Story by KM Stansen / Photo: Jesse Rican | Mon. June 7, 2010
A fair measure of congratulations must be given to Miguel Cotto for his impressive victory on Saturday night. In toppling Yuri Foreman, he defeated a solid fighter and picked up a new strap in his third weight class. However, many have expressed the feeling that Cotto's path from here on out needs to be carefully planned in order to achieve continued positive results, and I agree.
Cotto has already proved himself, and as responsible spectators of a brutal combat sport, we need to take heed to what fighters go through. A fighter like Cotto still has a good bit to give for fans, but also has taken his share of punishment that comes from what he's given in the ring. Needless to say, he looked exceptional against Foreman, healthy and sharp.
Fights that would be mutually beneficial to both fans and Cotto, would not include clashes with Paul Williams, Sergio Martinez or the controversial Antonio Margarito. On the other hand, fights made with other Caribbean fighters like Andre Berto or Kermit Cintron, would be very entertaining fights that Cotto would probably be favored to win. Ticket sales would be high as well. I'd personally love to see a scrap between Cotto and Berto. What boxing fan wouldn't?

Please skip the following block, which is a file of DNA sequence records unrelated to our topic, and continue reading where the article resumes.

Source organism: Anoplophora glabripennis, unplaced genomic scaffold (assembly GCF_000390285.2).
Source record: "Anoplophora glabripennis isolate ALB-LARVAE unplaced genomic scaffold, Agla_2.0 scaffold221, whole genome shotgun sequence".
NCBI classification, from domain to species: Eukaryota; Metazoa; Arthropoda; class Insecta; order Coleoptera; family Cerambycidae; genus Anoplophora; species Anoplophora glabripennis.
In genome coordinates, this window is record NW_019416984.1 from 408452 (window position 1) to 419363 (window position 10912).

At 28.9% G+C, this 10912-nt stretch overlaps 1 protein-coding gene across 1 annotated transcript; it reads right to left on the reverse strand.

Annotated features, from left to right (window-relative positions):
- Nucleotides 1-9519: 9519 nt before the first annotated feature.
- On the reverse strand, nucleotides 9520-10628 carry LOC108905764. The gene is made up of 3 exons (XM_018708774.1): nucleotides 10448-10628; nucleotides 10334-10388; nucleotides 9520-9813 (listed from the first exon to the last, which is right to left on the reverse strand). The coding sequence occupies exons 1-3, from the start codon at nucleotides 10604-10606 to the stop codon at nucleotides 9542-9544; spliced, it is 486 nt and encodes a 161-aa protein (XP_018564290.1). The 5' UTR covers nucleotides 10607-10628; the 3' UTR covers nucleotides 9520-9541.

At this point in Cotto's career the similarities to Fernando Vargas are striking. Both Cotto and Vargas are tremendous warriors that give it all in the ring, and possess somewhat similar styles. Both fell just shy of the very elite bracket of fighters (those who will likely become Hall-of-Fame inductees). Much like Vargas, Cotto at 29-years-old is much older than his age, due to wear and tear. He isn't as worn as Vargas was at that age, who was for all intents and purposes shot. Cotto though, is no spring chicken in boxing years, and should be focusing on amassing retirement money for the future. I hope fans and media in Cotto's home island understand this, and don't push for him into another fight that could have similar consequences to his bout with Manny Pacquaio.
All of that out of the way, Cotto has been great for boxing. He's given boxing some of his generation's most entertaining battles, and unlike the Gatti wars they also displayed a high amount of skillful precision. I never tired of watching his sledgehammer of a jab, and crisp, machine-like combination punching to the body and head.
Foreman fought against Cotto to the maximum of his abilities, and showed a lot of grit himself. He deserves his own fair measure of acclaim for stepping up and going out on his shield.